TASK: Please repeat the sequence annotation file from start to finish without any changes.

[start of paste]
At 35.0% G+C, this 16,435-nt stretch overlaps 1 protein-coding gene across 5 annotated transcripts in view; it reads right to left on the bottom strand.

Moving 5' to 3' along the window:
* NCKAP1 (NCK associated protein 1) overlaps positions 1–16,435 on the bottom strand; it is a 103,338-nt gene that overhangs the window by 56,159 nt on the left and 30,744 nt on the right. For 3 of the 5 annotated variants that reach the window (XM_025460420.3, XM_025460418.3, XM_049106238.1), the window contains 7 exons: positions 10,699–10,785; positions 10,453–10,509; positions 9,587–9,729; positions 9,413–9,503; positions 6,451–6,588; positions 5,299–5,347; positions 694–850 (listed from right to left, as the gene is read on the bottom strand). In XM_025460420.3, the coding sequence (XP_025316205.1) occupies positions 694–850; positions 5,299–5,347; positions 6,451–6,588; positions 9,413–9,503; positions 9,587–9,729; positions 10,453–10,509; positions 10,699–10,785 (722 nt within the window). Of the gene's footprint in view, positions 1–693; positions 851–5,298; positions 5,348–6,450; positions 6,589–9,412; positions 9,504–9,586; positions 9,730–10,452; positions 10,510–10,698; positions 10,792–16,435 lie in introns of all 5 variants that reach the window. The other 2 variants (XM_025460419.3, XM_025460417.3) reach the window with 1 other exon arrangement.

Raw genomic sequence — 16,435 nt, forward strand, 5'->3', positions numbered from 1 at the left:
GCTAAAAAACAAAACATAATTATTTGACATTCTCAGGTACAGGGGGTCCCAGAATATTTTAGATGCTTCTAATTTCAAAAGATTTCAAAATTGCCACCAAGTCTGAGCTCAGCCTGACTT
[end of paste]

At 35.0% G+C, this 16,435-nt stretch overlaps 1 protein-coding gene across 5 annotated transcripts in view; it reads right to left on the bottom strand.

Moving 5' to 3' along the window:
* NCKAP1 (NCK associated protein 1) overlaps positions 1–16,435 on the bottom strand; it is a 103,338-nt gene that overhangs the window by 56,159 nt on the left and 30,744 nt on the right. For 3 of the 5 annotated variants that reach the window (XM_025460420.3, XM_025460418.3, XM_049106238.1), the window contains 7 exons: positions 10,699–10,785; positions 10,453–10,509; positions 9,587–9,729; positions 9,413–9,503; positions 6,451–6,588; positions 5,299–5,347; positions 694–850 (listed from right to left, as the gene is read on the bottom strand). In XM_025460420.3, the coding sequence (XP_025316205.1) occupies positions 694–850; positions 5,299–5,347; positions 6,451–6,588; positions 9,413–9,503; positions 9,587–9,729; positions 10,453–10,509; positions 10,699–10,785 (722 nt within the window). Of the gene's footprint in view, positions 1–693; positions 851–5,298; positions 5,348–6,450; positions 6,589–9,412; positions 9,504–9,586; positions 9,730–10,452; positions 10,510–10,698; positions 10,792–16,435 lie in introns of all 5 variants that reach the window. The other 2 variants (XM_025460419.3, XM_025460417.3) reach the window with 1 other exon arrangement.

Raw genomic sequence — 16,435 nt, forward strand, 5'->3', positions numbered from 1 at the left:
GCTAAAAAACAAAACATAATTATTTGACATTCTCAGGTACAGGGGGTCCCAGAATATTTTAGATGCTTCTAATTTCAAAAGATTTCAAAATTGCCACCAAGTCTGAGCTCAGCCTGACTT